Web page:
Buy/sell agreements are useful business planning tools
By Greg Wolf
All planning involves uncertainty, and the first of any year is a pointed reminder of that. What lies ahead in this new year in terms of markets, weather and other factors in the business environment? Nobody knows, though we often make our best guesstimates. Furthermore, nobody really knows what might happen on the "inside" of a business either, even a business we know better than anyone else--our own. In both the external and internal business environments, there is a wide range of uncertainties--contingencies--that exist. But good business planning anticipates those uncertain developments, or contingencies, as well as possible, and puts in place processes for responding to them when and if they arrive.
One such tool used in business planning is a buy/sell agreement. A buy/sell is simply the documentation of terms for the transfer of a business or asset upon some triggering event. Standard triggering events include death or incapacitation, bankruptcy, divorce, and partner withdrawal. While this is a fairly objective list, the human dynamic involved makes for a wide, wide variety of emotional, challenging, and sometimes nearly debilitating circumstances. The key attribute of a buy/sell agreement is that it provides for terms and a process that have been agreed upon in advance, laying out a roadmap to respond to some triggering event, and allowing and assisting those involved to direct their emotions and attentions elsewhere. While not a substitute for open communication, and not an "end-all, be-all," a buy/sell agreement nevertheless has tremendous value in helping to assure business continuity, protect remaining partners, and maintain partner (often involving family) harmony in the event of a triggering event.
Buy/sells do not stand alone, but rather serve as one important element of a comprehensive planning process. Most large and complex agricultural operations consist of two distinct types of businesses that have different issues and therefore planning needs. One need is for the transfer of real assets and investments, commonly referred to as estate planning. The other is the need to plan for the continuation of the business operations themselves, commonly known as succession planning. The purposes and use of buy/sell agreement vary depending on its purpose and use.
In an estate planning situation, a buy/sell is used in the event that an heir (or in some cases a survivor) wants to liquidate. The agreement specifies the various triggering events that may require a liquidation, and determines who can purchase the assets, the process for setting the purchase price, and other terms of the purchase. In succession planning, a buy/sell is primarily used in the occurrence of a triggering event to compensate partners, spouses, or heirs. In addition to qualifying new partners, it also lays out the process for business valuation, lays out terms for a buyout, among other more specific provisions which can be included.
Buy/sell agreements lay out an objective basis for when the buy/sell itself is executed. Although the list of triggering events mentioned above is rather standard, it can help define exactly when the actual trigger occurs. In addition, they are an important tool in admitting new partners, and answer the question "Who can be a partner?" Specific qualifications can be documented--all agreed to in advance--including education, work experience, other subjective attributes such as willingness and work ethic, and the approval required of existing partners, whether by majority or unanimous agreement. Another important element often included is defining the rights of first refusal. This is where the buy/sell spells out the order in which the entity, remaining partners, or immediate family, for example, have the option to purchase. In a real estate entity, the first right of refusal to operate may be included, which provides a level of protection for the on-farm heirs for their ongoing operations. Buy/sells identify other buyout terms as well, including structure for payments, note terms, and interest rates.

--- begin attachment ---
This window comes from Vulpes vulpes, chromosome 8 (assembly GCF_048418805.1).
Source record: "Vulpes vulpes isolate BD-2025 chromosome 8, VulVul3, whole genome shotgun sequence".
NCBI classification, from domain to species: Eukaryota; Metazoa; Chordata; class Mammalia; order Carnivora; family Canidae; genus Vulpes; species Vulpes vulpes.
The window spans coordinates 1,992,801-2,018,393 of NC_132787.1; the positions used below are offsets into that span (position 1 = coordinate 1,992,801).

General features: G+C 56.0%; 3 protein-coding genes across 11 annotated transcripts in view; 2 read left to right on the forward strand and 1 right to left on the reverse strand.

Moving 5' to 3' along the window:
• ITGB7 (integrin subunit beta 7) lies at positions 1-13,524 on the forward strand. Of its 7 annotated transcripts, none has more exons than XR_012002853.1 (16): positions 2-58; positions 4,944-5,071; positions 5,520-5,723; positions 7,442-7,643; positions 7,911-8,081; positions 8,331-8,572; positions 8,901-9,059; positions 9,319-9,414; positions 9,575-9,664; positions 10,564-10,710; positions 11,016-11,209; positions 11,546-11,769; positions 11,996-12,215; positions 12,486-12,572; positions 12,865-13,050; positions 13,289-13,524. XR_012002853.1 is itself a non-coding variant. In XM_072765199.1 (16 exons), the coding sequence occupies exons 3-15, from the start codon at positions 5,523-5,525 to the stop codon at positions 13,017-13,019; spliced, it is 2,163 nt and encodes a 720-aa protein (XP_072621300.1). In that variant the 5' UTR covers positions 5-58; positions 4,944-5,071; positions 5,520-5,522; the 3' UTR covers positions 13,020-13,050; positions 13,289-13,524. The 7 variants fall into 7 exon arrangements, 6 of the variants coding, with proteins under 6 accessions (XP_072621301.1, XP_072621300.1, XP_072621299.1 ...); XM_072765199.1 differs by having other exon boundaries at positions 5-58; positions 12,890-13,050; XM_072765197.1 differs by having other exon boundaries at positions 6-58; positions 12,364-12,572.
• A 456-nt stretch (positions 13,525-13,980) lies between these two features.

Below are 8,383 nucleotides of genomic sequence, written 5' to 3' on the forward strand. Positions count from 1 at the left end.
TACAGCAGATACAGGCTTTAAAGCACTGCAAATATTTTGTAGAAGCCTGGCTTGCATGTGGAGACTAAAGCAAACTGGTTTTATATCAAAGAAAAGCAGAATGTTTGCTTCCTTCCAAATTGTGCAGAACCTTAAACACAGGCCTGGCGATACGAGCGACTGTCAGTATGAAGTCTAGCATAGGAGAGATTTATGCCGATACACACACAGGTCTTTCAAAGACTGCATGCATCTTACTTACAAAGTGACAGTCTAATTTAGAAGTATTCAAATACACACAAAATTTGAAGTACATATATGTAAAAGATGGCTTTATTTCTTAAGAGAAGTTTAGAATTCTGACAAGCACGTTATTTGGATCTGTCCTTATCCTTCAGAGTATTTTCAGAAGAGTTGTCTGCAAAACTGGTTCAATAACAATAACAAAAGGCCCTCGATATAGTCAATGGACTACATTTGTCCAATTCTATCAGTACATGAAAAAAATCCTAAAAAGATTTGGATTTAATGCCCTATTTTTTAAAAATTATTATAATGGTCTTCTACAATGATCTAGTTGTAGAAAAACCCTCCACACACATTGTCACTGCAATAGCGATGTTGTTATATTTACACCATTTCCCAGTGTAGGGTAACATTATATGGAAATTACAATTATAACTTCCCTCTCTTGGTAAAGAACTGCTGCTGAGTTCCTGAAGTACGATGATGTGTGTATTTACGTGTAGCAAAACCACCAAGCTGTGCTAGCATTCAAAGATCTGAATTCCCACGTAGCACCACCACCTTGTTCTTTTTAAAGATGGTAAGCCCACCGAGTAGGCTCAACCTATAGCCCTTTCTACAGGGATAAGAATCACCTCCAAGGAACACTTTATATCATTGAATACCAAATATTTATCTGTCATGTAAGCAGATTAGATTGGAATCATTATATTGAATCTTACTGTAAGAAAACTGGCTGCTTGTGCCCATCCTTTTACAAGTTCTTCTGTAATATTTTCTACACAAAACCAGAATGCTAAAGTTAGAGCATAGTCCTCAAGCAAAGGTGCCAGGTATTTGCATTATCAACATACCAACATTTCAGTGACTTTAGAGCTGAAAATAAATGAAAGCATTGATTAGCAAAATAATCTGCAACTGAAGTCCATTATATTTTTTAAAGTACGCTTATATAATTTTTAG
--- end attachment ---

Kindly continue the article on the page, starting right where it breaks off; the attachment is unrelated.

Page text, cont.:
Several options exist for business valuation, and having them defined in advance helps smooth a future transaction. Sometimes a valuation takes place upon the occurrence of a triggering event. However, depending on the nature of the event, this has potential for greater conflict, possibly even when the partner group was not aware of any conflict leading up to the triggering event. Questions around who will perform the valuation, and how values will be determined have potential to impassion a perhaps already emotional time. Another approach is to agree in the buy/sell to an annual valuation. This is usually based on the beginning-of-year balance sheet. All partners agree annually to the value and actually sign their agreement. Then, if a triggering event occurs, the value has already been agreed to, removing much potential for conflict.
Though more rare, some buy/sells include a "push/pull provision." This allows for a partner to trigger a buyout directly, by making an offer to buy out another partner, or to have another partner or partners buy the offering partner's interest out at the offer price. This kind of provision lays out a time period for the offer to be accepted or rejected, and once an offer is made, one way or the other a buyout will occur.
Buy/sell agreements are not a substitute for good communication, or for good comprehensive estate planning and succession planning. But they are a powerful tool with great value in helping to deal with uncertainty regarding contingent triggering events and business transitions.
Editor's note: Greg Wolf is a consultant with Kennedy and Coe, LLC (www.kcoe.com) and works to help clients of the firm navigate toward better returns in all areas of their businesses. He is based in the firm's Pratt, Kan., office and can be reached at 620-672-7476.